Among other outcomes, USAID launched a "roadmap" for how the Power Africa program will use the nearly US $43  billion in commitments that the U.S. government has leveraged from over 120 public and private sector stakeholders. 

IHC members might be particularly interested in Pillar 2 of the road map, which focuses on large-scale roll-out programs, and the need for not only financing but capacity building, governance and regulatory reform in complex urban settings.

Read the full report here. Read more about Power Africa here
IHC Member Event: Cities Climate and Development

IHC is pleased to be hosting a member breakfast with the University of Pennsylvania's Eugenie Birch. Dr. Birch is the Lawrence C. Nussdorf Professor of Urban Research and Education Professor and Chair of the Graduate Group in City and Regional Planning at the University of Pennsylvania School of Design. She co-directs the Penn Institute for Urban Research and is the Chair of the Habitat III General Assembly of Partners, an integral part of the activities leading up to Habitat III.

She will present on the results of the COP21 meetings in Paris late last year, what the Paris Declaration will mean for cities in the coming years, the relationship to Habitat III and the trends that will affect the future of urban development funding.

Her presentation will also focus on the role of civil society in shaping the New Urban Agenda, which will guide resource allocation and programs in urban areas. Come r about the impact that COP21 will have and ways in which you and your organization can engage and can think about climate adaptation and mitigation in your urban programming. 

WHEN  : February 22, 2016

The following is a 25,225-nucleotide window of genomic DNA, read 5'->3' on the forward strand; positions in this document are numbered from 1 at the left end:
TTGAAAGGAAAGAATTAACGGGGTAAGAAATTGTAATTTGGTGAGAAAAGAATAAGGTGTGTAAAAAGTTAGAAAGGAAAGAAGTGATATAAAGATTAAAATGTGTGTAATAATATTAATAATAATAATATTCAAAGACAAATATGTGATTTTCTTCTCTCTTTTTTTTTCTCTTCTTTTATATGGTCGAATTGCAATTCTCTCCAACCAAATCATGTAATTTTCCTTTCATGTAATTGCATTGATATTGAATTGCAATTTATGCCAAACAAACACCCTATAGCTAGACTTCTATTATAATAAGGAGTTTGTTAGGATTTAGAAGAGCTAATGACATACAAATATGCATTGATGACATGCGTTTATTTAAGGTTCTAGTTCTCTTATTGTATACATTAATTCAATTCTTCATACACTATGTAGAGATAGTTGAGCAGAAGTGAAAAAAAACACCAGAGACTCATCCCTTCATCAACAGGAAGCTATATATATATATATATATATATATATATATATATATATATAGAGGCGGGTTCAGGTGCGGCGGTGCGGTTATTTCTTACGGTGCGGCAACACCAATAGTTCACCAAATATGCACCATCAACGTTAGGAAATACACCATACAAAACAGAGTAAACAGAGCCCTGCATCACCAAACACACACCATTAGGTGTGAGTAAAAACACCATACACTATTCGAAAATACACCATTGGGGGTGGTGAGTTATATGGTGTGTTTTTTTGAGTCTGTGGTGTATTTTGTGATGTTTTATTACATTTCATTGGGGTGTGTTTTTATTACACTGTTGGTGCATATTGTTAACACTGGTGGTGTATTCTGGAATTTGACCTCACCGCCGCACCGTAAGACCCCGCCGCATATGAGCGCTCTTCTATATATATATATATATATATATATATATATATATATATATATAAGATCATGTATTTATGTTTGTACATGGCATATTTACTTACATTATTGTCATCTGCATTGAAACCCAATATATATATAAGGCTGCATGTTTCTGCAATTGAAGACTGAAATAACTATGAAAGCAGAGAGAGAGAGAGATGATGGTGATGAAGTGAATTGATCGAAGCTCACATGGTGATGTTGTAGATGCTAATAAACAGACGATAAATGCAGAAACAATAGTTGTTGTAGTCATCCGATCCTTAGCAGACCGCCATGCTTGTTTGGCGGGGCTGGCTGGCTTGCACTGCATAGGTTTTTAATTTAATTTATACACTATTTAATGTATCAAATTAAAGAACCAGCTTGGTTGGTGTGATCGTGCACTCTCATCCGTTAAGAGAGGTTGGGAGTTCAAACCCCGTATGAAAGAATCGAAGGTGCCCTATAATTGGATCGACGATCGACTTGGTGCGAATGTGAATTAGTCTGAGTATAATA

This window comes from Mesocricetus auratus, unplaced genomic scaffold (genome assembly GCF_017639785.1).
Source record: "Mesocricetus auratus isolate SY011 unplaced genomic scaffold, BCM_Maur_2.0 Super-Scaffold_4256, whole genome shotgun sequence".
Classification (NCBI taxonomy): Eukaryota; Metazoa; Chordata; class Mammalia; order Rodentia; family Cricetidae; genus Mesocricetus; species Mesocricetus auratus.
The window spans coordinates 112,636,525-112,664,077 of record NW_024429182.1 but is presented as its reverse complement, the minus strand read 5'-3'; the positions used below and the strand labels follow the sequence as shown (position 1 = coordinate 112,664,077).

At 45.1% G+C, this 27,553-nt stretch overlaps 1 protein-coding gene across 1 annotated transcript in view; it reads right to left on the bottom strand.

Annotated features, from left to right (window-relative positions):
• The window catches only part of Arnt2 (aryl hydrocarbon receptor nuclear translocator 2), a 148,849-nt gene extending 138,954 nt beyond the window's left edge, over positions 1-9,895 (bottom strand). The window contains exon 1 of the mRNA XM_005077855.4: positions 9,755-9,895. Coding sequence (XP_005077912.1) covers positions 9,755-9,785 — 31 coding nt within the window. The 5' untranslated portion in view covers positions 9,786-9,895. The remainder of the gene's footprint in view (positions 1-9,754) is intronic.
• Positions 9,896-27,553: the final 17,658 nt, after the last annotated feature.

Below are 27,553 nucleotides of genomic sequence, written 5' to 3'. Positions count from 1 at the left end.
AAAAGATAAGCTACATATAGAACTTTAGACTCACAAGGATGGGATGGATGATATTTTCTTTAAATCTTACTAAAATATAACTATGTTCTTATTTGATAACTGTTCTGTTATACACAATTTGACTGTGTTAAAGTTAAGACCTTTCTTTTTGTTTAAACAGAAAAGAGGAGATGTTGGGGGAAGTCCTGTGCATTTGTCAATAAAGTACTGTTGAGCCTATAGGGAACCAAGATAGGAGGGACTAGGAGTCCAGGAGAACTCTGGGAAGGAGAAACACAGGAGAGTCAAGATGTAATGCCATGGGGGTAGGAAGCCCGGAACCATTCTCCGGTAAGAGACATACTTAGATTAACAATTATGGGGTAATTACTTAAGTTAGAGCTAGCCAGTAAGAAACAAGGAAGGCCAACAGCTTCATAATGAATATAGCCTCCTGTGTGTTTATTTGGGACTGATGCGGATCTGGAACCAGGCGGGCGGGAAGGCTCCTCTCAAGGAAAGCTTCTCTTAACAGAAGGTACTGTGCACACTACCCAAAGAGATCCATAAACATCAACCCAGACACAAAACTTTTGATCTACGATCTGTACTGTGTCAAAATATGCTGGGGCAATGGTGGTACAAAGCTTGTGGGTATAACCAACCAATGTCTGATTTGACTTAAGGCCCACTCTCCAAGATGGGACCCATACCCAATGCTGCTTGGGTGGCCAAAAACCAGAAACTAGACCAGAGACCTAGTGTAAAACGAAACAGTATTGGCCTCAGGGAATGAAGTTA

A light breakfast will begin at 8:30 am, program at 8:45 am 
WHERE  : IHC Offices
1424 K St, Suite 600, Washington D.C.
A remote option will be available. 

RSVP by Wednesday February 17th to Anjali Bean at bean@intlhc.org.
OpenIDEO Announces Urban Resilience Challenge Winners

OpenIDEO, a global community working together to design solutions for the world's biggest challenges recently concluded a challenge competition focused on resilience in urban slums.  Challenges usually take place over three to five months to create "a space for community members to contribute, refine and prototype solutions," on specific topics. 

After reviewing more than 350 submissions from over 100 countries, the OpenIDEO Urban Resilience Challenge has concluded by announcing eight winners. The winning ideas will be implemented in  Bangladesh, Ethiopia, India, Indonesia, Kenya, Tanzania, the Philippines, and South Africa, and range from community flood prevention and fire risk reduction, to slum upgrading and construction retrofitting. 

Read more about the challenge and OpenIDEO here
In the News and Around the Web
  • Read an article evaluating India's "Smart City" experiment and it's effect on poverty reduction here
  • Read a Guardian Cities article highlighting Lebanon's efforts to resettle refugees in Beirut here.
  • Watch a interview with the World Bank's Peter Ellis on how South Asian countries can make the most of urbanization here.

International Housing Coalition
1424 K St NW, Suite 600
Washington, D.C. 20005 
phone: (202) 239-4401
email: info@intlhc.org